MILAN — After months of laborious discussions, all the major Italian media companies — RAI, Mediaset, Telecom Italia and Cecchi Gori — and the French pay TV company Canal Plus announced Friday night they had finally reached an agreement on a single digital platform for Italy.
According to the crucial agreement, the Italian partners will have the majority stake in the digital platform. Until very recently, discussions seemed bound to fail, as Canal Plus was not ready to give up majority control.
New alliance around 2 firms
The new TV alliance will be formed around two companies: pay TV network Telepiu, currently 90%-owned by Canal Plus; and Stream, the multimedia unit of state-owned giant Telecom Italia, in which pubcaster RAI has a 15% stake. All allies will enter both firms with different stakes.
Telepiu will keep all its terrestrial analog activities, including its two pay-TV channels, which currently have 900,000 subscribers, and will be controlled and managed by Canal Plus, with a stake of at least 45%. The Italian partners will enter with minor stakes still to be determined.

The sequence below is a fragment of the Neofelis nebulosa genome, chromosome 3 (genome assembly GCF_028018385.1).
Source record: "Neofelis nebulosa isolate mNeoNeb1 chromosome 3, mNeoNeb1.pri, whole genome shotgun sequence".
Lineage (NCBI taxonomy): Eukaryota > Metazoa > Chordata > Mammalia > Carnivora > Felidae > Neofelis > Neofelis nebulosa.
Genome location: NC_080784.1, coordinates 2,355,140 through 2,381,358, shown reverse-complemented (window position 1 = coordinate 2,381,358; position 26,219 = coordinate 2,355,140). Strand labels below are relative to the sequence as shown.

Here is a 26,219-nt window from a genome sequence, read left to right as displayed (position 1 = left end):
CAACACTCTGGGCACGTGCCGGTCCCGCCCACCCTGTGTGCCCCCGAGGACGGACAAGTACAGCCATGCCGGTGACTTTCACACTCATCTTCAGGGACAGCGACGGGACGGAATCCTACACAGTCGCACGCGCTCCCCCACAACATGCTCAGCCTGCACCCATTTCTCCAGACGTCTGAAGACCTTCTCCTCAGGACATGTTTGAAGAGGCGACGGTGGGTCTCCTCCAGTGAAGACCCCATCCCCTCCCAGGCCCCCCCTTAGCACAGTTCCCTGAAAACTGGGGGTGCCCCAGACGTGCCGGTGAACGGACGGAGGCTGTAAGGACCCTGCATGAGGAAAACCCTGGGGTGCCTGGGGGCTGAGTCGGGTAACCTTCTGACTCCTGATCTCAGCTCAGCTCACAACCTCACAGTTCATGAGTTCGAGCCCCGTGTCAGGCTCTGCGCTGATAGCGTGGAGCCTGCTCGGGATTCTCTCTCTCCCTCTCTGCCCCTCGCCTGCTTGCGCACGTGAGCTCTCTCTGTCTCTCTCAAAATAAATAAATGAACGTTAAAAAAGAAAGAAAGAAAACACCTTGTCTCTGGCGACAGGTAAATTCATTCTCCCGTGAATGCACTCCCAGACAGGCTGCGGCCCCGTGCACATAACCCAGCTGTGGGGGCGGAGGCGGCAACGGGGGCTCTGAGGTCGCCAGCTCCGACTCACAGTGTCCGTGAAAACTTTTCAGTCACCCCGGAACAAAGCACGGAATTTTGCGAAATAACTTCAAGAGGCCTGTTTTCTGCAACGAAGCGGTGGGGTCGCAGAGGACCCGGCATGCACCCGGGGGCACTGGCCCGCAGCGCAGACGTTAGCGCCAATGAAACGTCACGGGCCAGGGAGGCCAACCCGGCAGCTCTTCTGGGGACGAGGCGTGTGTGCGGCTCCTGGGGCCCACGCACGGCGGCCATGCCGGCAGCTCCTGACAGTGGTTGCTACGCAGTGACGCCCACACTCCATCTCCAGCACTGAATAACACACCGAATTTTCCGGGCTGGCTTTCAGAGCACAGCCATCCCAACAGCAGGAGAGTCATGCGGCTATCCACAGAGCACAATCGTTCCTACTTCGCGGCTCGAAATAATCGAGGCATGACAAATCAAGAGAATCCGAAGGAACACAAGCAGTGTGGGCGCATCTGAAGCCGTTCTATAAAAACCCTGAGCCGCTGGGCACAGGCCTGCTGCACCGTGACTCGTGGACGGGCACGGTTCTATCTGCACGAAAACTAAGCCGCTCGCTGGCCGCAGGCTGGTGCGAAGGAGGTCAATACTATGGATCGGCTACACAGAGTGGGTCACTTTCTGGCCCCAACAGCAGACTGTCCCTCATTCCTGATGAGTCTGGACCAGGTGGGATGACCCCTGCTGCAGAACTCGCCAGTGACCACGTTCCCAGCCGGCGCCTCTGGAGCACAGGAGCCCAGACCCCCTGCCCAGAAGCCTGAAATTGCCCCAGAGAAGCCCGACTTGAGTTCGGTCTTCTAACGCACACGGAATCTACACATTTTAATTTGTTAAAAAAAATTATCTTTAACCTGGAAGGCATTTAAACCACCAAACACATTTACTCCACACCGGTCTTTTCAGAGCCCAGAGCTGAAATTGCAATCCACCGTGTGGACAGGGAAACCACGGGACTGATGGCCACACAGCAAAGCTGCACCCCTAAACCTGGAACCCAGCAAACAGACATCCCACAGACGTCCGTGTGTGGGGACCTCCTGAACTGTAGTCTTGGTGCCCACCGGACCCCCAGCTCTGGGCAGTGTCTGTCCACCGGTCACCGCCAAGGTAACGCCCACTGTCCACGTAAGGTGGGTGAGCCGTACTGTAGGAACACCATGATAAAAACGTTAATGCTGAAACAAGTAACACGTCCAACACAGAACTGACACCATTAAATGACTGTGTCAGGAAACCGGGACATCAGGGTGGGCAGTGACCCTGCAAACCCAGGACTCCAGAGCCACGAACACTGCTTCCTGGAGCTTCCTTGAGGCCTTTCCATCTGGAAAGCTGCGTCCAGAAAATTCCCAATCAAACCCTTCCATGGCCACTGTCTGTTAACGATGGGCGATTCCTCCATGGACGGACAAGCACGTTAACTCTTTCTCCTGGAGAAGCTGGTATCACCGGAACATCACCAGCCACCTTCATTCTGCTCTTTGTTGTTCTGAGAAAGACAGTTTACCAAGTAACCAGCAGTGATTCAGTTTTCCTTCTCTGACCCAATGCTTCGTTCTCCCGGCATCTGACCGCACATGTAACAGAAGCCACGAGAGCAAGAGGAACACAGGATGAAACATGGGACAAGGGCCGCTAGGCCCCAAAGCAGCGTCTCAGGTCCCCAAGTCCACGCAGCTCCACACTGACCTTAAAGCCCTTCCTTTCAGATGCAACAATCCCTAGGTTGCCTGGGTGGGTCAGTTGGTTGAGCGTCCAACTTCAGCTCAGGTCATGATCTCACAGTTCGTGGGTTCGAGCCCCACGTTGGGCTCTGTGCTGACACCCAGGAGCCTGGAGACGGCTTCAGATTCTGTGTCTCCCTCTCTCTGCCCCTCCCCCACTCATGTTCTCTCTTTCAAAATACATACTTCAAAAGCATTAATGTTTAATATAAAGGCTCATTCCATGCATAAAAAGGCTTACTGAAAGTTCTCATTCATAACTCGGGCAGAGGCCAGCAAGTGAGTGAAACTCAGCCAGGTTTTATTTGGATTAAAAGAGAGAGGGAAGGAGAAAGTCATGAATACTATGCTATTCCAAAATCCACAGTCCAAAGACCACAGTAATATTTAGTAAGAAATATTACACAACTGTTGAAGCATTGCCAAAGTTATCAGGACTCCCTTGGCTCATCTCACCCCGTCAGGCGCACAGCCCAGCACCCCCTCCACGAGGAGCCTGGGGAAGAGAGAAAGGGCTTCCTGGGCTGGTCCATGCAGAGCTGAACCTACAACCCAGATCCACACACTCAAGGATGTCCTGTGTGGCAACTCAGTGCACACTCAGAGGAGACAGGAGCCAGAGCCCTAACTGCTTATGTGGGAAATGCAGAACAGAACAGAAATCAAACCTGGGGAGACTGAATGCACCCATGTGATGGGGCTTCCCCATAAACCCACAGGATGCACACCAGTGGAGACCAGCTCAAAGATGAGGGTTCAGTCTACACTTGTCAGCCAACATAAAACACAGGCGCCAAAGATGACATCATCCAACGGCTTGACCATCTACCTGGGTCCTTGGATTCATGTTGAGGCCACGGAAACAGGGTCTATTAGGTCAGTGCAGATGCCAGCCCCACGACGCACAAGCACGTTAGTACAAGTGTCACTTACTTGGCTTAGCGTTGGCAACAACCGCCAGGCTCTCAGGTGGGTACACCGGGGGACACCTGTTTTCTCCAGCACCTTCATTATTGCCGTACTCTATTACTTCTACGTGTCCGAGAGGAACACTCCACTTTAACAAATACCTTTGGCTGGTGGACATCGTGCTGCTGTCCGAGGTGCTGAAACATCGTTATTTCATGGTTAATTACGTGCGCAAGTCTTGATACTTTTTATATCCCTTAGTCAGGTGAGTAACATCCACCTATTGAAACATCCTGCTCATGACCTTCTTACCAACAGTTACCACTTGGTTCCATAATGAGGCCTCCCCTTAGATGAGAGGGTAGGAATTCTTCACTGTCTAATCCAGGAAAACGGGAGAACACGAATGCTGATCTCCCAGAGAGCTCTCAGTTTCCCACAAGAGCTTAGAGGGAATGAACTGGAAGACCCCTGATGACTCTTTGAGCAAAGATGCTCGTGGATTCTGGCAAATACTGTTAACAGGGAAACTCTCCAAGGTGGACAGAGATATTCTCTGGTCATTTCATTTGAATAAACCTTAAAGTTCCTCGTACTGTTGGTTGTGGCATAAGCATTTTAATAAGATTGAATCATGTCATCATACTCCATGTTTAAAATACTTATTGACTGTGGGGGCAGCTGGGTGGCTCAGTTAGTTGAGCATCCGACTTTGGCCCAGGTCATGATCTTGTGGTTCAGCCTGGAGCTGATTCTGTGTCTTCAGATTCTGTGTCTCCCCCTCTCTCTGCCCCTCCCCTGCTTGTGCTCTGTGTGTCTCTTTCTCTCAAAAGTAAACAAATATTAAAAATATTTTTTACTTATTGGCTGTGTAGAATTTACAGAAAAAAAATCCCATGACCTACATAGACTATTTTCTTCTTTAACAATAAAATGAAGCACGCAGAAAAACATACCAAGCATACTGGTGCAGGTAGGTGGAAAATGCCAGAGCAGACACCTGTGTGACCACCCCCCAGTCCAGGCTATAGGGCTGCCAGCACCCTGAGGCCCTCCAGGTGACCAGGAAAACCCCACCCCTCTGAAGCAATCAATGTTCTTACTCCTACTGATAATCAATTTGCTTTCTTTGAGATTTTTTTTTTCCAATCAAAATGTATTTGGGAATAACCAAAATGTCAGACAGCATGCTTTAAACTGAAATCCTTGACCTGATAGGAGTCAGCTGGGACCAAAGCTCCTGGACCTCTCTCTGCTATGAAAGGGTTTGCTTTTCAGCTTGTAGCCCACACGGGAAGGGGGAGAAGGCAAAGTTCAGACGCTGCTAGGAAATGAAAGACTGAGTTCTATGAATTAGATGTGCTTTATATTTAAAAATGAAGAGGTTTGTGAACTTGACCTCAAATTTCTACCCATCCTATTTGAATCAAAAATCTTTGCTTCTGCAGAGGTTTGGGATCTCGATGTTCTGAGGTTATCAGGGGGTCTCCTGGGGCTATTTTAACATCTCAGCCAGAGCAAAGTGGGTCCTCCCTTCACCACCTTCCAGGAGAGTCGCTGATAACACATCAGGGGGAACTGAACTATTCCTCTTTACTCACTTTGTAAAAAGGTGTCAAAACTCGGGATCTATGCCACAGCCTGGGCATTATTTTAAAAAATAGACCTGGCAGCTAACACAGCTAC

All Telepiu’s activities in digital TV will be absorbed by Stream (or a new company that will include Stream), in which Telecom Italia will have 40%; RAI, Mediaset and Cecchi Gori 10% each; and Canal Plus 30%. The new Stream will broadcast via satellite or cable the channels supplied by all its partners, including Telepiu premium channels, and will manage all digital pay TV subscribers in Italy (currently about 140,000).
Both companies will be open to new shareholders, the companies said in a brief release. Recently, Italy’s antitrust authority showed some concern that a single national digital platform would give its partners a dominant position in the market. With a platform open to all players, the antitrust authorities should not intervene, sources close to the media firms said.
“It has been very tiring, but at the end of the day we found a solution, creating two different facilities. At the same time, this agreement will guarantee the French that their interests will be respected and will give the Italians a strong position” in the digital platform, deputy minister for TV and telecommunications Vincenzo Vita said.
According to Vita, who has been closely involved in negotiations, Canal Plus “finally understood that Italy’s government pressed for a single national platform because in our country it is the only perspective in economic terms and investment-wise. The government made the French understand that without an agreement, all the Italian partners would have gone ahead without them.”